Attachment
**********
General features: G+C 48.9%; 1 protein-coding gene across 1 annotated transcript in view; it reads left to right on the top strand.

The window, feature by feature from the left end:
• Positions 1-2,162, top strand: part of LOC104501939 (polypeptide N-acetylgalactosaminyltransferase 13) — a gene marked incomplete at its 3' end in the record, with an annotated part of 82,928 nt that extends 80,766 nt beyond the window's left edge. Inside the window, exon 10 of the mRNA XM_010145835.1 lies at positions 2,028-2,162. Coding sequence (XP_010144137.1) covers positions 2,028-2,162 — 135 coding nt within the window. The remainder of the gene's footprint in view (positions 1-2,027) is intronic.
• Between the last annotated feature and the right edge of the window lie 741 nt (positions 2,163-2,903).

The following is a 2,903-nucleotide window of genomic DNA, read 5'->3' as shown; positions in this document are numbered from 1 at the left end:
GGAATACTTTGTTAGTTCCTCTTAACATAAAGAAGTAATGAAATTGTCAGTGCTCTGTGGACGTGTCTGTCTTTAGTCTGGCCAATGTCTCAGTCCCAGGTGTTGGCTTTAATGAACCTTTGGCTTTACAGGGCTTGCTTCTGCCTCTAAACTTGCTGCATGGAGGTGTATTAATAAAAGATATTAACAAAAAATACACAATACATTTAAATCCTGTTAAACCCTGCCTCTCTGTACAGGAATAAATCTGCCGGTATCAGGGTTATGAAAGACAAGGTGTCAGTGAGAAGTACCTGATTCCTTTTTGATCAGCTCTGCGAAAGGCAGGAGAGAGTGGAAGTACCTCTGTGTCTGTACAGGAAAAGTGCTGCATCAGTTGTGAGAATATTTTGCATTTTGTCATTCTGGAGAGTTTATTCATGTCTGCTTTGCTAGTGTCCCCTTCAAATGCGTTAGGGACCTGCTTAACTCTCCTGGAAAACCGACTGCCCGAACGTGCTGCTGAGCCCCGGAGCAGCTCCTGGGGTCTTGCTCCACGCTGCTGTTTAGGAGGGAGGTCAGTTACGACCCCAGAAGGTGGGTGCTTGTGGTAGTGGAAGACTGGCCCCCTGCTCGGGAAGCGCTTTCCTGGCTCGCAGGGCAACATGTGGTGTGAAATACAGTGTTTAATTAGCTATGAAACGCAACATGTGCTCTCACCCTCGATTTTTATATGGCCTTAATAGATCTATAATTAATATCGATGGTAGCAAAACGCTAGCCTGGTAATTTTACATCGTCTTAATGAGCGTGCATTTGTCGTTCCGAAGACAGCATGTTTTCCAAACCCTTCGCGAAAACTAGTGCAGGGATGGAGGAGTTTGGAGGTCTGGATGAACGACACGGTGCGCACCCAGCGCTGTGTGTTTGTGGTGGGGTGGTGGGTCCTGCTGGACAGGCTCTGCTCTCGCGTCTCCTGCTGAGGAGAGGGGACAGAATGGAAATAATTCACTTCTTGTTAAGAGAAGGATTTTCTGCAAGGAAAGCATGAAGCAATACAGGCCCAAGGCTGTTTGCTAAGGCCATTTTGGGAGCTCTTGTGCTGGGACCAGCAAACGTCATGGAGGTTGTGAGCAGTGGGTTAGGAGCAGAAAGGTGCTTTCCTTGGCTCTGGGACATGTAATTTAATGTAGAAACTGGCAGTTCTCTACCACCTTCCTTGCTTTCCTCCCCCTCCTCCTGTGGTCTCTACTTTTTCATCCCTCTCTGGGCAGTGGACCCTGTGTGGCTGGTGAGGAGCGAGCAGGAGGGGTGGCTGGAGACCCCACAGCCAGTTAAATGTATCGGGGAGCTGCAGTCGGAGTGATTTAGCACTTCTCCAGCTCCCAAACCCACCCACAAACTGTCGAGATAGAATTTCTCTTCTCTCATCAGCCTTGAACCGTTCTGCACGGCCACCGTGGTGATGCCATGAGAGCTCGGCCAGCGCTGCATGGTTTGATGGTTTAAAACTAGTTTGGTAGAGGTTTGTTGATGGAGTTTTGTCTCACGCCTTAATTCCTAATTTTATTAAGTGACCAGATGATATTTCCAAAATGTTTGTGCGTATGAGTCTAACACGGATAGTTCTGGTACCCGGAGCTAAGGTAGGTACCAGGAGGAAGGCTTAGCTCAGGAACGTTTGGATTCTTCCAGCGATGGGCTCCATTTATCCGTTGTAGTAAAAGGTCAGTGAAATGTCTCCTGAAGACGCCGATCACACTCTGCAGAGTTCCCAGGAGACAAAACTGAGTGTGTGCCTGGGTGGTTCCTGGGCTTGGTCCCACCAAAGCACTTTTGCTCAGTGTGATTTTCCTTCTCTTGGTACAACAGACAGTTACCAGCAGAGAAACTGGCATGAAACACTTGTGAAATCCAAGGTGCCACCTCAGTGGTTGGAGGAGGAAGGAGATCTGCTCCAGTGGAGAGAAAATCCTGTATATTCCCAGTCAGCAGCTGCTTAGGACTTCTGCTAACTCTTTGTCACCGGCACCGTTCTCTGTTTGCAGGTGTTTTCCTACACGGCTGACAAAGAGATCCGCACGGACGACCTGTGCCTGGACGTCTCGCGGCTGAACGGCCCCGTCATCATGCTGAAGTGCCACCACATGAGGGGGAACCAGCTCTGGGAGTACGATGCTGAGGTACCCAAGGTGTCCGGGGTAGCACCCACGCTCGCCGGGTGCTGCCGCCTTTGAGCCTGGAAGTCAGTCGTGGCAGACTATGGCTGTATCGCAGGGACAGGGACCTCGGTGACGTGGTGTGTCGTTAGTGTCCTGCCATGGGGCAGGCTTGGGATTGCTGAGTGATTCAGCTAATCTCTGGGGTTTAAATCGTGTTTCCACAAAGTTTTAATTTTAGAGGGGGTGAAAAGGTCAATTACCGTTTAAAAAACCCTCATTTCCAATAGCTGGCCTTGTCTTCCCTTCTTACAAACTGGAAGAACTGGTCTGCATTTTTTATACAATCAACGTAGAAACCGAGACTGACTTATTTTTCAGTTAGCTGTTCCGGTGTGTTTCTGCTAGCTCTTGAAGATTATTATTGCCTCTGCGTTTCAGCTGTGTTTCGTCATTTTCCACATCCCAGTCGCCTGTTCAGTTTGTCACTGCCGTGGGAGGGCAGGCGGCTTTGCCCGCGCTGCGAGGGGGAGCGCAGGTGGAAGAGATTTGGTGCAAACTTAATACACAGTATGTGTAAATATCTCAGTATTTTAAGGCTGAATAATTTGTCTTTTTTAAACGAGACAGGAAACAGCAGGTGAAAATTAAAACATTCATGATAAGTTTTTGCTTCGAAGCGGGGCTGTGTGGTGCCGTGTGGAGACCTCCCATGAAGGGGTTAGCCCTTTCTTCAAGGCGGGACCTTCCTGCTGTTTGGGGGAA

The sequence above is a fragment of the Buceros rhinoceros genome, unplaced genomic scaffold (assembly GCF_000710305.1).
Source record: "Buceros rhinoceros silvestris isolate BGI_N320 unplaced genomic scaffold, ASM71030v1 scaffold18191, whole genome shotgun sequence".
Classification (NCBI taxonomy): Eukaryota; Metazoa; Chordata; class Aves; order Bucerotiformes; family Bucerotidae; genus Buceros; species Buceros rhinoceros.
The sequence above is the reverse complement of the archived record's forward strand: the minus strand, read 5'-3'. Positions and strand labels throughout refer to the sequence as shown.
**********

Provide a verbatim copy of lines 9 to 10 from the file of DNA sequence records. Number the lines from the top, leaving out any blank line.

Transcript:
Classification (NCBI taxonomy): Eukaryota; Metazoa; Chordata; class Aves; order Bucerotiformes; family Bucerotidae; genus Buceros; species Buceros rhinoceros.
The sequence above is the reverse complement of the archived record's forward strand: the minus strand, read 5'-3'. Positions and strand labels throughout refer to the sequence as shown.